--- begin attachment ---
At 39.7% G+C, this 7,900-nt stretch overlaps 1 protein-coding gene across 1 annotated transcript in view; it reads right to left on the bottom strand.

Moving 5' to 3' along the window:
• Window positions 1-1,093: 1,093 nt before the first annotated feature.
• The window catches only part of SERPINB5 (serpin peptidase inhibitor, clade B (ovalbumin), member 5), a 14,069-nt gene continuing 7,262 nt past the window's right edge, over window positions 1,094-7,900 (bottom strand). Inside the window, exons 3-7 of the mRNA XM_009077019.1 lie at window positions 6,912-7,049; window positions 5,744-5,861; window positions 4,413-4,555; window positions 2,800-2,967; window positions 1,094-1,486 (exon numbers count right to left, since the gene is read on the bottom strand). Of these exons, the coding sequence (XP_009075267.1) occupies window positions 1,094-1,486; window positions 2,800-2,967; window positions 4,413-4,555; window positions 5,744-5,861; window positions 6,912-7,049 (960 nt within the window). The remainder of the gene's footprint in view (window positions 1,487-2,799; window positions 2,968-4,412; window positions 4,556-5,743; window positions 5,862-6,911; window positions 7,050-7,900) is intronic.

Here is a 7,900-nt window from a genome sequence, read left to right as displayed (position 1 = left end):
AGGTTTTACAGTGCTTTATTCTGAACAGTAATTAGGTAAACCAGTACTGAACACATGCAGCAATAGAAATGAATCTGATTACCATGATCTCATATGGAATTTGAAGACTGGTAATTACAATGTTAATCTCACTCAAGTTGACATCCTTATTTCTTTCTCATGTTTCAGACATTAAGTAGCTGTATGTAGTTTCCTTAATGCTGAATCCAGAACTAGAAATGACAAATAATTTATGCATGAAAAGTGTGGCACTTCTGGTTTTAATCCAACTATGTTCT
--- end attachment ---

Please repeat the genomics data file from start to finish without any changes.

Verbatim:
At 39.7% G+C, this 7,900-nt stretch overlaps 1 protein-coding gene across 1 annotated transcript in view; it reads right to left on the bottom strand.

Moving 5' to 3' along the window:
• Window positions 1-1,093: 1,093 nt before the first annotated feature.
• The window catches only part of SERPINB5 (serpin peptidase inhibitor, clade B (ovalbumin), member 5), a 14,069-nt gene continuing 7,262 nt past the window's right edge, over window positions 1,094-7,900 (bottom strand). Inside the window, exons 3-7 of the mRNA XM_009077019.1 lie at window positions 6,912-7,049; window positions 5,744-5,861; window positions 4,413-4,555; window positions 2,800-2,967; window positions 1,094-1,486 (exon numbers count right to left, since the gene is read on the bottom strand). Of these exons, the coding sequence (XP_009075267.1) occupies window positions 1,094-1,486; window positions 2,800-2,967; window positions 4,413-4,555; window positions 5,744-5,861; window positions 6,912-7,049 (960 nt within the window). The remainder of the gene's footprint in view (window positions 1,487-2,799; window positions 2,968-4,412; window positions 4,556-5,743; window positions 5,862-6,911; window positions 7,050-7,900) is intronic.

Here is a 7,900-nt window from a genome sequence, read left to right as displayed (position 1 = left end):
AGGTTTTACAGTGCTTTATTCTGAACAGTAATTAGGTAAACCAGTACTGAACACATGCAGCAATAGAAATGAATCTGATTACCATGATCTCATATGGAATTTGAAGACTGGTAATTACAATGTTAATCTCACTCAAGTTGACATCCTTATTTCTTTCTCATGTTTCAGACATTAAGTAGCTGTATGTAGTTTCCTTAATGCTGAATCCAGAACTAGAAATGACAAATAATTTATGCATGAAAAGTGTGGCACTTCTGGTTTTAATCCAACTATGTTCT